Republicans split on trade tactics

House and Senate Republicans are split on how to proceed with three pending trade agreements as negotiations with the White House continue over the inclusion of a worker-assistance program. 

Although Republicans in both chambers agree that the program — known as Trade Adjustment Assistance — should be considered separately from the trade agreements, they differ on what procedures to use. 

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House Republicans are considering holding separate votes on TAA and the Korean trade agreement. After the vote, they would recombine the two parts and send the package to the Senate.

But Senate Republicans say separate consideration of TAA isn’t enough. Minority Leader Mitch McConnell (R-Ky.) wants the TAA measure tied to the renewal of Trade Promotion Authority, otherwise known as “fast-track.” That authority allows the White House to negotiate new trade agreements and submit them to Congress for an up-or-down vote without any amendments. 

A renewal of the expired fast-track authority hasn’t been on the House’s radar. Obama administration officials have said the issue isn’t on the table for consideration right now, but that they intend to look at it down the road as negotiations advance on the Trans-Pacific Partnership.

The South Korea, Colombia and Panama pacts all are covered under fast-track because they were signed before the authority expired in June 2007.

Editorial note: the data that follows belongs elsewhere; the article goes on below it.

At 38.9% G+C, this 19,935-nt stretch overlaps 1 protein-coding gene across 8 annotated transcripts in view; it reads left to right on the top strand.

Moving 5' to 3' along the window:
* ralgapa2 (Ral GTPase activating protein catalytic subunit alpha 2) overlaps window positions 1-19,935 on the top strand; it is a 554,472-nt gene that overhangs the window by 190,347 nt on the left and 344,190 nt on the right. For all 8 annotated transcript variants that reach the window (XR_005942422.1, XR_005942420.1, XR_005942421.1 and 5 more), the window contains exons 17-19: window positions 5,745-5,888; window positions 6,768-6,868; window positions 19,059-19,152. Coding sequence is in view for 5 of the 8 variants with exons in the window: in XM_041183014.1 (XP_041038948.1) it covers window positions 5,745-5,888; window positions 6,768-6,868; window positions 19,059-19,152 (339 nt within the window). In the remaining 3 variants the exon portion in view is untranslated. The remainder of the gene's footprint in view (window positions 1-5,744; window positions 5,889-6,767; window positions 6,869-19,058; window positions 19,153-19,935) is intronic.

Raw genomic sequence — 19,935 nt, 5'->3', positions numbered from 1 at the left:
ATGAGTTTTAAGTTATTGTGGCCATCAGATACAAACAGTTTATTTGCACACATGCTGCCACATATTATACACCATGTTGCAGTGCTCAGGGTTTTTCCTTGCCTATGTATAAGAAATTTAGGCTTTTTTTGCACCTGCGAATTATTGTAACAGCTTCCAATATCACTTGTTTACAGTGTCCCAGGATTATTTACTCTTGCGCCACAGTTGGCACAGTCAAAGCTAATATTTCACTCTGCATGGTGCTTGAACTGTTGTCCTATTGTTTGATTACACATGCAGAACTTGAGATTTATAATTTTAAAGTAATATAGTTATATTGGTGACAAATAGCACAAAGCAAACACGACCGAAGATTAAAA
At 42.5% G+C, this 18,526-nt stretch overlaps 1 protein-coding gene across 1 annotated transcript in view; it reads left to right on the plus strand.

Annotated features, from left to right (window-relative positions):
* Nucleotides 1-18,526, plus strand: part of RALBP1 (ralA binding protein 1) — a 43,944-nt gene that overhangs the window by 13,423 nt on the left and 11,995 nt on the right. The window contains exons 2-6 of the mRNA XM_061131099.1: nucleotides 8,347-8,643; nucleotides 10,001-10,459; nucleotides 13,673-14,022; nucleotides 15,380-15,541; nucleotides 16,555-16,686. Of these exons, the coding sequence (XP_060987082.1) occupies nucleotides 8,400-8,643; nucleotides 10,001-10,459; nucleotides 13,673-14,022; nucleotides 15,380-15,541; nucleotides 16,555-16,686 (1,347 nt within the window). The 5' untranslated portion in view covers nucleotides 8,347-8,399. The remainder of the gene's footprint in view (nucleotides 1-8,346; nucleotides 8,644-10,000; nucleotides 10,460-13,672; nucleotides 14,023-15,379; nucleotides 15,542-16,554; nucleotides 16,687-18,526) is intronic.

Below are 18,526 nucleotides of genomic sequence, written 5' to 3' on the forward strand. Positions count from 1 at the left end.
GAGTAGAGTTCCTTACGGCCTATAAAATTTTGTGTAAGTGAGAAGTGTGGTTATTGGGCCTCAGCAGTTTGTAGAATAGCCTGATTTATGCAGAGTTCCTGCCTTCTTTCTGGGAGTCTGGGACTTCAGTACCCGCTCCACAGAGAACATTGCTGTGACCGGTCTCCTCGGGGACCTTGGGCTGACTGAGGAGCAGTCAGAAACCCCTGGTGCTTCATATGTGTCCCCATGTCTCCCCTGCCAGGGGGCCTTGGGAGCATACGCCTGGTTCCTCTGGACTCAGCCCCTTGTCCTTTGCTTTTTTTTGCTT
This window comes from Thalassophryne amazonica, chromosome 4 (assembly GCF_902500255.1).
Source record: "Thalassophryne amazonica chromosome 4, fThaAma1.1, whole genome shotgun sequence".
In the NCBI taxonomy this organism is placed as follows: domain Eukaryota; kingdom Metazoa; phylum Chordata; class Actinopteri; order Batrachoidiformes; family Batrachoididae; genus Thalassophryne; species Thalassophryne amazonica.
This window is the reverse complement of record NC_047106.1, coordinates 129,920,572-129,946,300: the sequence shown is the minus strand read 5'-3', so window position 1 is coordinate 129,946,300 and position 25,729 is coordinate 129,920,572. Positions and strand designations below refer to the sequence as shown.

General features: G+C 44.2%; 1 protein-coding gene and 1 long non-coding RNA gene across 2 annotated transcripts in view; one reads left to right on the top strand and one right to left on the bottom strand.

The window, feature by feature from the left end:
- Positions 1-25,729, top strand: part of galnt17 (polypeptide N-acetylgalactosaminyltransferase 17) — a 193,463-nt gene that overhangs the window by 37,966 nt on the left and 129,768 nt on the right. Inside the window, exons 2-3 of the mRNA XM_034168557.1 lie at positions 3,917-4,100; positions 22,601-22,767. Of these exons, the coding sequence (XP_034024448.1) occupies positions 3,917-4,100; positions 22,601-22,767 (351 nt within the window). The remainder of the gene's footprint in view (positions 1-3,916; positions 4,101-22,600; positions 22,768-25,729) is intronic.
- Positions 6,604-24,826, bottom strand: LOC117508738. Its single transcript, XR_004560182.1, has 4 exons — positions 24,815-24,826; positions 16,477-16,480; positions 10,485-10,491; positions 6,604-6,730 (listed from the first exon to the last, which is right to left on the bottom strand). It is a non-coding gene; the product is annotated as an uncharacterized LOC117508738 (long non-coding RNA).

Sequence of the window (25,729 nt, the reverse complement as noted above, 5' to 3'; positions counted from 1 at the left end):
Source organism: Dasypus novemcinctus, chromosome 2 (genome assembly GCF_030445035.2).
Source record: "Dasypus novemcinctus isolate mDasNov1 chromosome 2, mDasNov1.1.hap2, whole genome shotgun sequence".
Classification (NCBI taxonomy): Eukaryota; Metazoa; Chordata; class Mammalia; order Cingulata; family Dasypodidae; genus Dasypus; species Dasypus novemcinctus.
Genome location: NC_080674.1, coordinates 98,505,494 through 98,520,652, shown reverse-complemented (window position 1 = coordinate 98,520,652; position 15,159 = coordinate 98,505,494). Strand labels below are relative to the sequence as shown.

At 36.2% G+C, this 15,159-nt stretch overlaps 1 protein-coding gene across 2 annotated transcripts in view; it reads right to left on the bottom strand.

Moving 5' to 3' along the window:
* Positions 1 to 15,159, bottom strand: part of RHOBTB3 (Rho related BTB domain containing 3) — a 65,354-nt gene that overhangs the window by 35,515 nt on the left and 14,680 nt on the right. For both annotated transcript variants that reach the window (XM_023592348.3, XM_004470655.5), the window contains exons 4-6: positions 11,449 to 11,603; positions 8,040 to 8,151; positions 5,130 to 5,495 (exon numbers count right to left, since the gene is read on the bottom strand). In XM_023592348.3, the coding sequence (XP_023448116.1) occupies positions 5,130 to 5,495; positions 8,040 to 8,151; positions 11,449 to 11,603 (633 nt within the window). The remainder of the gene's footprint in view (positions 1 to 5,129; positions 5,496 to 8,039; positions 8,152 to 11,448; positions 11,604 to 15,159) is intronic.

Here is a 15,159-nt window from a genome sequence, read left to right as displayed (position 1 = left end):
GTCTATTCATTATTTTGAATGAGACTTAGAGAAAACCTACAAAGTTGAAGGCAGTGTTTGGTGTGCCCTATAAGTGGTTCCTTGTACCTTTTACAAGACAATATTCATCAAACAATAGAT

TPA has been considered a necessity for brokering trade deals because it provides some certainty to potential trading partners that Congress won’t carve up the agreements. 

“I have made it clear to the president and the White House that TAA should move on its own,” Speaker John Boehner (R-Ohio) said Friday. “We expect in the House to move four separate bills, and I would hope they would heed our advice.”

Without an agreement on procedure between the White House and Congress, the administration will probably send the trade agreements to Capitol Hill with TAA included in the Korean deal because it provides a guarantee that the streamlined program passes. 

“We’ve made clear that a robust renewal of TAA has to be part of the legislative agenda, and including it on an implementing bill for a trade agreement is the only viable pathway that has emerged,” a senior administration official told The Hill. “So far, no other credible alternatives have been offered to get the trade agreements and TAA done in a timely fashion.”

The White House has said that TAA — a program that provides aid to retrain workers who’ve lost their jobs because of foreign trade — must be passed simultaneously with the long-delayed trade agreements.

“We are continuing to have a wide range of discussions with the administration, leadership and the Senate in the hopes of identifying a path forward,” a House Republican aide told The Hill.

Several senators are concerned that, if the House divides the votes on Korea and TAA , it could negate the use of fast-track authority in the upper chamber. 

Sources have told The Hill that procedurally it’s possible for the House to hold separate votes or “divide the question” on Korea and TAA, and then put them together and still move the Korea deal under fast-track authority in the Senate.